The Chargers seem considerably more likely to be focused on taking away the deep ball to Tyreek Hill -- something opposing defenses have actually done with a fair degree of success this season. Hill has only 16 catches of 20 or more yards so far this year, per Tru Media. He had 27 such receptions in 15 games last year. The Chargers' defense is designed to take those types of catches away from the opposing offense -- something it has done a pretty good job of this season, allowing the 10th-fewest 20-plus-yard Up gains in the league.
Up front, the most important matchup is on the right side of Kansas City's offensive line, where Lucas Niang will have to deal with Joey Bosa, who is having another excellent season. Bosa has totaled 50 pressures this year, per Tru Media, the ninth-most in the NFL. His gets to the quarterback about 0.13 seconds faster than the league average rusher, per their tracking data, helping neutralize the idea of "just getting the ball out quickly." Mahomes will have to have Bosa in the corner of his eye all night, and be ready to deliver the ball underneath at a moment's notice to avoid Bosa wrecking the offensive game plan.
When the Chargers have the ball
Important absences will likely have a dramatic effect on the matchup on this side of the ball: stud Chargers rookie left tackle Rashawn Slater and star Chiefs defensive lineman Chris Jones were each placed on the reserve/COVID-19 list this week, and neither will be in uniform on Thursday night.
Slater's absence could change things quite a bit for the Chargers, who already have a noticeable weakness at right tackle, where Storm Norton has been filling in for Bryan Bulaga. Trey Pipkins has been slightly better when called upon this season than he was in a more regular role last year, but still represents an obvious downgrade. Frank Clark has not lived up to expectations as a pass rusher for the Chiefs since he was acquired and lavished with a monster contract extension, but he should have a considerable advantage rushing against Pipkins all night. Melvin Ingram has done quite well rushing across the line from Clark, and should be similarly set up for success against Norton.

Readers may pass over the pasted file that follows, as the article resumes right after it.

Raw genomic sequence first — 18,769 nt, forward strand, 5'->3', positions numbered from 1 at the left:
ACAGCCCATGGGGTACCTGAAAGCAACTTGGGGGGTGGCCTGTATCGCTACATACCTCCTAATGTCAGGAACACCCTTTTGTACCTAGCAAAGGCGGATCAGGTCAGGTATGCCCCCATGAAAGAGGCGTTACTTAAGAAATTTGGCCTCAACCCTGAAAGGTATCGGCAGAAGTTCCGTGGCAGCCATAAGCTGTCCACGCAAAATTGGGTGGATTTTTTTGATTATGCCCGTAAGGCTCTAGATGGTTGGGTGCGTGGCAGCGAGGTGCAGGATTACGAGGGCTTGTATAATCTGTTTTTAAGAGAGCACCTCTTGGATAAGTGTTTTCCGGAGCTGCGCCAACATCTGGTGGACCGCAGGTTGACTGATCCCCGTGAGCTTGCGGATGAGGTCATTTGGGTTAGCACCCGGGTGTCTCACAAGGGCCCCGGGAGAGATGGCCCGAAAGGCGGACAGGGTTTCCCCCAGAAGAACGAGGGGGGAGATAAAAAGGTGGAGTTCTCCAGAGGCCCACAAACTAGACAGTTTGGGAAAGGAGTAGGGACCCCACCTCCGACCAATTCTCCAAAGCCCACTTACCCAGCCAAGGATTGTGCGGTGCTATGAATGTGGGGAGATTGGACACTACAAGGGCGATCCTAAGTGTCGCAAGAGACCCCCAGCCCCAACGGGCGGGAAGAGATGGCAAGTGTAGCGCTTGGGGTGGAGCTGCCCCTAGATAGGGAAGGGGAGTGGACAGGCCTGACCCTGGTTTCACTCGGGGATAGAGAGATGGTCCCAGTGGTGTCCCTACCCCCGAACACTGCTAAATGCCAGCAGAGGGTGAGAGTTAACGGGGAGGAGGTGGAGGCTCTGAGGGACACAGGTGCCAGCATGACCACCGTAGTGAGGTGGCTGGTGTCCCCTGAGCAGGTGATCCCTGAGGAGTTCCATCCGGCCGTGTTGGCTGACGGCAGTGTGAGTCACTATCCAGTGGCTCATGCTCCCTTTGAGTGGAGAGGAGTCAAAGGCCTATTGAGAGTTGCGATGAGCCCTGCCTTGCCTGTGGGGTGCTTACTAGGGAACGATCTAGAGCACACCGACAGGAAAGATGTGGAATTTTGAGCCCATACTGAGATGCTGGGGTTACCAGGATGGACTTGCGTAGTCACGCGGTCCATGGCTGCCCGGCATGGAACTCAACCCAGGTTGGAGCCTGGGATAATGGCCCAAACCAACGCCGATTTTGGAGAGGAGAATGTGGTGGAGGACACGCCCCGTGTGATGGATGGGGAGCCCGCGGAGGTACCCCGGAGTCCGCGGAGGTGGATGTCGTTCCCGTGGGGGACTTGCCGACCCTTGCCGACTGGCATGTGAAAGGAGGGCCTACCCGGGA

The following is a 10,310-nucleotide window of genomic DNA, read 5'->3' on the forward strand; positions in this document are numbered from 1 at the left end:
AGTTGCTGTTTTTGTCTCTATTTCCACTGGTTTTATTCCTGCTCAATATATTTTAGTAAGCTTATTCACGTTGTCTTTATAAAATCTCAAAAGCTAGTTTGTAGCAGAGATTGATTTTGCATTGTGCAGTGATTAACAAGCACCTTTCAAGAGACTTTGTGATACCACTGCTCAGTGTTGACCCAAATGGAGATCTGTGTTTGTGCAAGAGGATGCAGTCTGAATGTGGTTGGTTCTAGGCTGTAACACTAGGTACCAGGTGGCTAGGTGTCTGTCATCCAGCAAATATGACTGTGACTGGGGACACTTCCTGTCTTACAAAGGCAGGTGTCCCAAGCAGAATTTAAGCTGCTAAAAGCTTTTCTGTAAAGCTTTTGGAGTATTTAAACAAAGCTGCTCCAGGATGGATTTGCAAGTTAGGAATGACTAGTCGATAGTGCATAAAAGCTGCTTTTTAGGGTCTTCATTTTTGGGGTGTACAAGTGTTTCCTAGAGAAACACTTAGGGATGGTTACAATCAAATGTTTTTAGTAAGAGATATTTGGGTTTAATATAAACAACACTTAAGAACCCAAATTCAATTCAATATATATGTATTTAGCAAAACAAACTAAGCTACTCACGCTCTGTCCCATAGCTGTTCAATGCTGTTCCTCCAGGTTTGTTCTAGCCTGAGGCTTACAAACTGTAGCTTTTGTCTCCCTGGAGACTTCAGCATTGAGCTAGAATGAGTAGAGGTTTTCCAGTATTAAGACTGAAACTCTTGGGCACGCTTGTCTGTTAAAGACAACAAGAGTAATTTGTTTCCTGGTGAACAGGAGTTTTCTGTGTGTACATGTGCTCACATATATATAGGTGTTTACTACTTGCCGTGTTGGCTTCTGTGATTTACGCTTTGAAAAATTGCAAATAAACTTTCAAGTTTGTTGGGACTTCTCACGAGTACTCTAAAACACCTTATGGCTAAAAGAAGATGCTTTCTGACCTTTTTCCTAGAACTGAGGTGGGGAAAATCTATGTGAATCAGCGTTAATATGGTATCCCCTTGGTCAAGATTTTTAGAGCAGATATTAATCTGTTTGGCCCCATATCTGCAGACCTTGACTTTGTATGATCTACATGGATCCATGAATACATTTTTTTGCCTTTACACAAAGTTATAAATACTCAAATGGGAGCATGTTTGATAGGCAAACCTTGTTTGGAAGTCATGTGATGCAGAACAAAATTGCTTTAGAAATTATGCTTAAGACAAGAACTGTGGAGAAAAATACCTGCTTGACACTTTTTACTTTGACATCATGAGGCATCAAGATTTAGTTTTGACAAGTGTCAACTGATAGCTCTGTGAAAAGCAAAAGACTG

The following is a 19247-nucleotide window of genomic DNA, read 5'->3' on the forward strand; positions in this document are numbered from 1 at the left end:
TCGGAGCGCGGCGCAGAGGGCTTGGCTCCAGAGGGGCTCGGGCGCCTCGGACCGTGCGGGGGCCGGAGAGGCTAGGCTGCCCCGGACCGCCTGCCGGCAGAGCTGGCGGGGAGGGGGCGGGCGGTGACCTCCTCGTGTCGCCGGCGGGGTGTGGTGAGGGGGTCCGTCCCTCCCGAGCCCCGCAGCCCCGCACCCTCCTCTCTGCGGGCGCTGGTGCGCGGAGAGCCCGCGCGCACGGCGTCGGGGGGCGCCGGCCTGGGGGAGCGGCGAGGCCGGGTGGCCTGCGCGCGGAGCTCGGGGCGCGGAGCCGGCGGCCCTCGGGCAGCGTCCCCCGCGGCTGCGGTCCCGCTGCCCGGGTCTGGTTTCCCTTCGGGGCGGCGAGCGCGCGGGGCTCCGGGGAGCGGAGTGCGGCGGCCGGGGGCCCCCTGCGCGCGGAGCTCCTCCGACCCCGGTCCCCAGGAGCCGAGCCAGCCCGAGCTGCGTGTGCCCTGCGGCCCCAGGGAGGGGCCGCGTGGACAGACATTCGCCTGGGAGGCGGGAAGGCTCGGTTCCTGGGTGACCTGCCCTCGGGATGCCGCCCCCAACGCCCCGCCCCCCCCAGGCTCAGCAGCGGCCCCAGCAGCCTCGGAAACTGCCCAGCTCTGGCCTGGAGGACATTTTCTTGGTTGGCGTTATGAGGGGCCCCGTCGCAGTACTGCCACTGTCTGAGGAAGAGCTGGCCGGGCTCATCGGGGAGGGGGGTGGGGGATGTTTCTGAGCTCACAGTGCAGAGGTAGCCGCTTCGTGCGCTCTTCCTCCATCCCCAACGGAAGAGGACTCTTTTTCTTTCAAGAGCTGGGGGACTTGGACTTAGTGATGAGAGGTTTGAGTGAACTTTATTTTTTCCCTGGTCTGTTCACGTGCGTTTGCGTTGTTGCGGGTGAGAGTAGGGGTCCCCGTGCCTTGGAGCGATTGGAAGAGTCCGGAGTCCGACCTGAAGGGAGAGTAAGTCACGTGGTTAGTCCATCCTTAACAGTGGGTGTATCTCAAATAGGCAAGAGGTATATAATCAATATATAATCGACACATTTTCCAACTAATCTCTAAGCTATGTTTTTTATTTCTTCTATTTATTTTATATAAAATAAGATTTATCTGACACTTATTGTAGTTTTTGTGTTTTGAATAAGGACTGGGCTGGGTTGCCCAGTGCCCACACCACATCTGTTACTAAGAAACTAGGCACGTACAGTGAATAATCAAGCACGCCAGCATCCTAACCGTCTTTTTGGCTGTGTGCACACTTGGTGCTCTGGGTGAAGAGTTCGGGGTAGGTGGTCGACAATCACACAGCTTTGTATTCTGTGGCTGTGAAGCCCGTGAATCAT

The pass rush may force the Chargers to return to more of the short passing game options than they have in recent weeks, where Justin Herbert has gotten back to slinging the ball all over the field with a bit more regularity. Luckily for them, Keenan Allen is set to return from the COVID list, while Chiefs slot corner L'Jarius Sneed is out. That should provide Herbert with a solid security blanket on underneath routes, which he can use to open things up a bit for the likes of Mike Williams, Jalen Guyton, and Josh Palmer over the top.
Additionally, without Jones rushing up the middle, Herbert should have cleaner lanes to step up in or through the pocket, even if he can't escape to the outside and make quite as many freelancing plays on the move. Kansas City has morphed into a defensive-minded team in recent weeks, but playing without both Jones and Sneed changes a lot for the Chiefs in this matchup in particular. Still, Steve Spagnuolo's group is playing at an extremely high level at the moment, and the perimeter rush should pose a challenge for Herbert, as well as offensive coordinator Joe Lombardi.
It's also possible that Chargers running back Austin Ekeler misses the game, though he is listed as questionable and did get in a limited practice earlier this week, so he has a chance of being on the field. If he plays, he provides Herbert with another valuable outlet for those quick throws, and his ability to create yardage after the catch could prove especially valuable. If he doesn't, L.A. will count on some combination of Justin Jackson and Joshua Kelley, neither of whom brings the same skill set. The bet here is that he plays his usual complement of snaps, helping the Chargers offense just enough to get over the top.
Prediction: Chargers 27, Chiefs 23